Also—and I hope this doesn’t come off sounding too pompous—many of the Guild members were perpetual aspiring writers, whereas at some point I stopped aspiring and became a writer. I outgrew the group. A few others were published, mostly in small press or through POD deals, but anyone who achieved a certain measure of success—one former member, a school teacher, has published at least a half dozen historical romance novels—stopped coming after a while.

I kept going to the business meetings for a while as a show of support for the other writers, and for the social aspect—it was good to commiserate about the shared experience of laboring at a common craft—but eventually I realized the time I was spending at these meetings was better spent writing.

At around the same time as I joined the WWG, I also became a member of a message board with a small group of people who shared a common interest. A few of us also happened to be writers, so we started e-mailing works in progress to each other. We’d then post our feedback on the message board. The non-writing members of the board participated with the critiques, too.

The online critique process was far more productive. By posting our thoughts on the message board instead of e-mailing them directly to the author, we turned the critique into a dialog. Other readers of the same story would chime in with their thoughts, sometimes offering a dissenting opinion to that of the original commentary. Through this process, I received a lot of valuable and constructive criticism when I was just starting out. Several stories that we circulated back then have seen publication—a few of them mine. Monica J. O’Rourke, a name some of you will recognize, was also a member of that group.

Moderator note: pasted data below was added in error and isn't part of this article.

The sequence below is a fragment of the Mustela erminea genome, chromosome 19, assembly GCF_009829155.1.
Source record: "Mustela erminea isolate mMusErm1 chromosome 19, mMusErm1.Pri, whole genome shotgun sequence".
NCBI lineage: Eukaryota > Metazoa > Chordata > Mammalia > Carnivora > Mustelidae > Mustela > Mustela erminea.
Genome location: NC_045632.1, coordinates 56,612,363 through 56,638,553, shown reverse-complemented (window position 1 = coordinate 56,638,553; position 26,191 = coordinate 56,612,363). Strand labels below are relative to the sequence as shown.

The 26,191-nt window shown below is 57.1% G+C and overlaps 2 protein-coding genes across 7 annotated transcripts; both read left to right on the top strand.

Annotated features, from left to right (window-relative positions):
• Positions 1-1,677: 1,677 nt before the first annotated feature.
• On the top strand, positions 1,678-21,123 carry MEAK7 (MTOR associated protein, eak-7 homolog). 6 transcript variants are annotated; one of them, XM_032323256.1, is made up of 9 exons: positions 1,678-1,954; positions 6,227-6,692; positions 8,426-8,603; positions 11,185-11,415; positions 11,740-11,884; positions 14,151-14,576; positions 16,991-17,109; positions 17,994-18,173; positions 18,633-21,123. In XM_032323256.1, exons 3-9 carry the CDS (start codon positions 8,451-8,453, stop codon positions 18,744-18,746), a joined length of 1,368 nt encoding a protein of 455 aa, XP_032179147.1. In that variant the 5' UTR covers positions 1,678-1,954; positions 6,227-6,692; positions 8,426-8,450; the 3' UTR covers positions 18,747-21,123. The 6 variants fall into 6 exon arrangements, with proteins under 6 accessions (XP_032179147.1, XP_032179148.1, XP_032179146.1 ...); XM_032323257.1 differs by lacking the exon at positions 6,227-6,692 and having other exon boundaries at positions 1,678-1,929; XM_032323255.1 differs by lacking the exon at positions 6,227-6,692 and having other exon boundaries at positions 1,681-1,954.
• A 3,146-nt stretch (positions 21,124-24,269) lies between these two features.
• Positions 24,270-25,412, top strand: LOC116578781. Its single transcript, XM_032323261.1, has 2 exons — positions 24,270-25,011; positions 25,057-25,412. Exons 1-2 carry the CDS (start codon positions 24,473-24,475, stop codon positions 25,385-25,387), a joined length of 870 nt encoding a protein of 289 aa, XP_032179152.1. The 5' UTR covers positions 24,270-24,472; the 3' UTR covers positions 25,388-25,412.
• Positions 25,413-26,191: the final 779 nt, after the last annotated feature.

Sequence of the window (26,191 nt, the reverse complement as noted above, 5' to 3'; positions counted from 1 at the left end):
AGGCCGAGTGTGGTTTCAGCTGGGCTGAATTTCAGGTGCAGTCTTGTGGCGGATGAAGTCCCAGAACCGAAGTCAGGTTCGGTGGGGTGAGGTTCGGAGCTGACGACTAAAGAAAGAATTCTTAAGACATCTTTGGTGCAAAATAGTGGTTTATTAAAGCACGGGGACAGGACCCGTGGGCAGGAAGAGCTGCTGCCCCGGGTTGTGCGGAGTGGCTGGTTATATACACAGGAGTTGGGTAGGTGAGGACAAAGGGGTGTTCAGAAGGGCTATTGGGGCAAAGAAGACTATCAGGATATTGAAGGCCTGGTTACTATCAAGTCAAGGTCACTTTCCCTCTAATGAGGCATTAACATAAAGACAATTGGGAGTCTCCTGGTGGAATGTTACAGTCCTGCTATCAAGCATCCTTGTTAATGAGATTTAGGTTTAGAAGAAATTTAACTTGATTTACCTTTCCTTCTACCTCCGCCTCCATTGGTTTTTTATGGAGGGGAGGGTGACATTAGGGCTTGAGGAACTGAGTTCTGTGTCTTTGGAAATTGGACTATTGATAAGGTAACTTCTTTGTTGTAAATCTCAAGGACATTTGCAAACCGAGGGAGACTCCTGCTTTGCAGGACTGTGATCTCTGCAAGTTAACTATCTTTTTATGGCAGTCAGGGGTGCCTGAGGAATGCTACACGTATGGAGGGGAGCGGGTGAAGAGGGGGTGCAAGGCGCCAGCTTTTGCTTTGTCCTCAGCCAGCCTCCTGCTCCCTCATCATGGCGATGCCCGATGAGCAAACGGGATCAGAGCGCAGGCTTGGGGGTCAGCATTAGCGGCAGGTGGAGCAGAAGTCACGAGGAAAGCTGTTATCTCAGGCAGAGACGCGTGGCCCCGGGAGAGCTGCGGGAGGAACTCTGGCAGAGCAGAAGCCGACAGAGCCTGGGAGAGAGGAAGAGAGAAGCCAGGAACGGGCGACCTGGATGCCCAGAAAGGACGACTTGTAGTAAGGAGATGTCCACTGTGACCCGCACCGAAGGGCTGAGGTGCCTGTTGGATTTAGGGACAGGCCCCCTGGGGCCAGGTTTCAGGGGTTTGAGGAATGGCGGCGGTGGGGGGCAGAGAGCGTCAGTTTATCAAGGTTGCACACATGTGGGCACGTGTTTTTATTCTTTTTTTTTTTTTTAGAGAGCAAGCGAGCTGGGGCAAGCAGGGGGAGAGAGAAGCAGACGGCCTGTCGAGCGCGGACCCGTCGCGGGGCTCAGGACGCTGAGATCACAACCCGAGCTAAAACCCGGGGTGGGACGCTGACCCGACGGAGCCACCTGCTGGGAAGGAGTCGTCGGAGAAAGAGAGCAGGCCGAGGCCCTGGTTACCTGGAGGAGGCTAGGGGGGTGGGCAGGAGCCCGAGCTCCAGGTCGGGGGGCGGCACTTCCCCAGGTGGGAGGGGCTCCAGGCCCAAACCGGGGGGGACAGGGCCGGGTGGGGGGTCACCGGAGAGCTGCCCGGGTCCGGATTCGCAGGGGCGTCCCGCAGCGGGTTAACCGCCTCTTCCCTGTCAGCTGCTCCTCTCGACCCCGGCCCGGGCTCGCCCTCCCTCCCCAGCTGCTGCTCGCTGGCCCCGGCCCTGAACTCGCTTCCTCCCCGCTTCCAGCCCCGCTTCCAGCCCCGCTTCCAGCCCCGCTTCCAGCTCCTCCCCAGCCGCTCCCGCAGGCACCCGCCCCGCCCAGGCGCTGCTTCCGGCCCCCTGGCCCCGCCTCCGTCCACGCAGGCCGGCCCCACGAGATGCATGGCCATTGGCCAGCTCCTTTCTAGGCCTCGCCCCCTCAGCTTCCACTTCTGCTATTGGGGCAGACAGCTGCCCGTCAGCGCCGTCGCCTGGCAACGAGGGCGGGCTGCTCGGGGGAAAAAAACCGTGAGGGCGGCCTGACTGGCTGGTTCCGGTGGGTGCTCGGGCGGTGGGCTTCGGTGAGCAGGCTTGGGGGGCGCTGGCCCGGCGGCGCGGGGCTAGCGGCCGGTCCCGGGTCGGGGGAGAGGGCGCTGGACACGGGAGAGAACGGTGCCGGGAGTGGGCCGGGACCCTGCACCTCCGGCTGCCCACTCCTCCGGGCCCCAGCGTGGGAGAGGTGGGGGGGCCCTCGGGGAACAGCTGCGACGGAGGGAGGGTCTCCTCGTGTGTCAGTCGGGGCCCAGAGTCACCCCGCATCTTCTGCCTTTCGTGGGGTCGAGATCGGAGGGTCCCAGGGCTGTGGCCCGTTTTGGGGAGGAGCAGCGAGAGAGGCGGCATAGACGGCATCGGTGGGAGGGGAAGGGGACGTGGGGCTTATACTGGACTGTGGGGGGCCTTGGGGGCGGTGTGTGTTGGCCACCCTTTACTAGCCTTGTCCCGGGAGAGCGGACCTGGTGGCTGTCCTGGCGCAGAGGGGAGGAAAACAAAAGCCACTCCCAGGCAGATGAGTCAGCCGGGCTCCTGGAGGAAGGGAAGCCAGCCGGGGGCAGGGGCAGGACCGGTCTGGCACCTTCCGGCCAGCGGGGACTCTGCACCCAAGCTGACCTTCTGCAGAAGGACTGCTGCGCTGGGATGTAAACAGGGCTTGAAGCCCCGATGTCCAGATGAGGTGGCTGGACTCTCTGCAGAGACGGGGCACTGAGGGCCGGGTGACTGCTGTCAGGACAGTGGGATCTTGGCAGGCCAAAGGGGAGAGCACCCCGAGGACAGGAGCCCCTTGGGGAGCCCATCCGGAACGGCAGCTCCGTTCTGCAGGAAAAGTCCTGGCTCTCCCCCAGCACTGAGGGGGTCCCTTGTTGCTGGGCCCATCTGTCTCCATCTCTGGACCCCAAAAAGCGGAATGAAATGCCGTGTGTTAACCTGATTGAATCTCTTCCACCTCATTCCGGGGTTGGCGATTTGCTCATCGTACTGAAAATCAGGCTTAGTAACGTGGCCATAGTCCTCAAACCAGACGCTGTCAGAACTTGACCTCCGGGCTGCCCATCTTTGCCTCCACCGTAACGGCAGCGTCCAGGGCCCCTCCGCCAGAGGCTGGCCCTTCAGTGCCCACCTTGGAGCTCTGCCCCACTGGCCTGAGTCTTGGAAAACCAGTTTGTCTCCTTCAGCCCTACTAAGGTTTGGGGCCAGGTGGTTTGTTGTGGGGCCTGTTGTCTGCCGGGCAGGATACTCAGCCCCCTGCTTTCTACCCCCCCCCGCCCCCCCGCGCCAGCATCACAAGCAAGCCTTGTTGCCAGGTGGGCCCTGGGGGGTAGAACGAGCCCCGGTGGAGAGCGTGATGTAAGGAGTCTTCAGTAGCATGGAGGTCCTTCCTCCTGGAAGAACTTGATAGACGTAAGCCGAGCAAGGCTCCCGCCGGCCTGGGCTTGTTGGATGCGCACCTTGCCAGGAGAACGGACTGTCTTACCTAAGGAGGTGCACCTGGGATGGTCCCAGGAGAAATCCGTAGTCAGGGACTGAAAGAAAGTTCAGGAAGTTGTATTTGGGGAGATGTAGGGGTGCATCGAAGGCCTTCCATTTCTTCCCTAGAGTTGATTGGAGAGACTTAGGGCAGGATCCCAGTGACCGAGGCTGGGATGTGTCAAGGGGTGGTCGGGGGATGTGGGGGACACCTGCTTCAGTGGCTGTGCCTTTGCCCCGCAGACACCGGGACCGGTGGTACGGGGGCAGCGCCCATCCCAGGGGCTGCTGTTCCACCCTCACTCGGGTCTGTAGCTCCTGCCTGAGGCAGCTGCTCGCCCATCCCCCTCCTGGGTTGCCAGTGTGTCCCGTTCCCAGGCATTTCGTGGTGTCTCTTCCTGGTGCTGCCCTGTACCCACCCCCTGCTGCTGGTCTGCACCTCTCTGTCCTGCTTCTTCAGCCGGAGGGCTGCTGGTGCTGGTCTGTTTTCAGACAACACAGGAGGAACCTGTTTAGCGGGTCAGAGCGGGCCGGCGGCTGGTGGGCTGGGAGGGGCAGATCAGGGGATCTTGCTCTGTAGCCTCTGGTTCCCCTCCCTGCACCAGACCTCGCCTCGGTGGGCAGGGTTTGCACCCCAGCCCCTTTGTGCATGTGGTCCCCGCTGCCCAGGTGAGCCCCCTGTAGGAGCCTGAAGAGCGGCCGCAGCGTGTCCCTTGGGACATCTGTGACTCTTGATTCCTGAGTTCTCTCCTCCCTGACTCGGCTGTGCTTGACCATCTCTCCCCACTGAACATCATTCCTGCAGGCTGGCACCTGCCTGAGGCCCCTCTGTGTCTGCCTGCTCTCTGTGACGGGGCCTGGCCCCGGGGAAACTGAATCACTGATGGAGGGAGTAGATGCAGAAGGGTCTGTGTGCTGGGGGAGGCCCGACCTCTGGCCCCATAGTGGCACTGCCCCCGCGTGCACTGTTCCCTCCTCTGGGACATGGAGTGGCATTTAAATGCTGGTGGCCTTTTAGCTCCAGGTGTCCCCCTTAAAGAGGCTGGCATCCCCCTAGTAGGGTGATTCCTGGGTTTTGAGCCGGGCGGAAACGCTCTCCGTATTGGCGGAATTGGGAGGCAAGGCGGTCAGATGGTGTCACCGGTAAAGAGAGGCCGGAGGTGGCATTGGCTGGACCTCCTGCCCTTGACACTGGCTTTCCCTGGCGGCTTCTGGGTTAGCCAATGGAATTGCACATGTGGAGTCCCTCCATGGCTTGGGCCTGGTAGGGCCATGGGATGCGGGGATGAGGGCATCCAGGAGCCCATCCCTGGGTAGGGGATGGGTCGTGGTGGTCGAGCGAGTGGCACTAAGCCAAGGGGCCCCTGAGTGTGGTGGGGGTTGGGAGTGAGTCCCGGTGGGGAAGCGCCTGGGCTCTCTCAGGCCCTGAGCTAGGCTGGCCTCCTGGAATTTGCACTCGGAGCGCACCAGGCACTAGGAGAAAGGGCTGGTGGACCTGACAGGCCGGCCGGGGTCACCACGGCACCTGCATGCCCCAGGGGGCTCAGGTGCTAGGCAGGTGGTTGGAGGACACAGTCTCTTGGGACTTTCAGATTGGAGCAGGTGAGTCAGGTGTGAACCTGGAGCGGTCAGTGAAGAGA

We stuck together for quite a while, but eventually drifted apart. I haven’t been part of an organized critique group since.

What’s the take-home message? I think that writing and critique groups may be of value to writers starting out. We’re like toddlers, testing our footing, sometimes losing our balance. We’re trying to express ourselves while craving and needing encouragement for what we’re doing. When we stumble, we’re in a supportive environment, where someone can hold out a hand to us. Once we reach a certain point, though—and those of us who are really determined will—we gain a surer footing. We find our voice, and some measure of confidence.

That’s not to say we still don’t need help—but what we need is more sophisticated and can’t be provided by toddlers. We find a mentor or a first reader who becomes our one-person focus group—the person who reins us in when we go too far or who spots the gaping holes in continuity or logic that we miss because we’re too close to the work.

Once we start publishing, the editors who shepherd our works from screen to page become our ultimate critique group. I’m working with a very hands-on editor at the moment, and it is a delight. He knows what he wants, but he also discerns what he thinks I want from the story and is helping me get there.

Another way of looking at this: We attend kindergarten, grade school, high school and perhaps university. At each stage, we require different levels of support, from spoon-feeding to tutorials and independent study.

If I still belonged to a critique group, I might have showed them this essay before I posted it here (read it aloud) for all the world to see (hear). I wonder what sort of feedback they would have provided.

1 The presence of anything that might be construed as advice within this essay is not guaranteed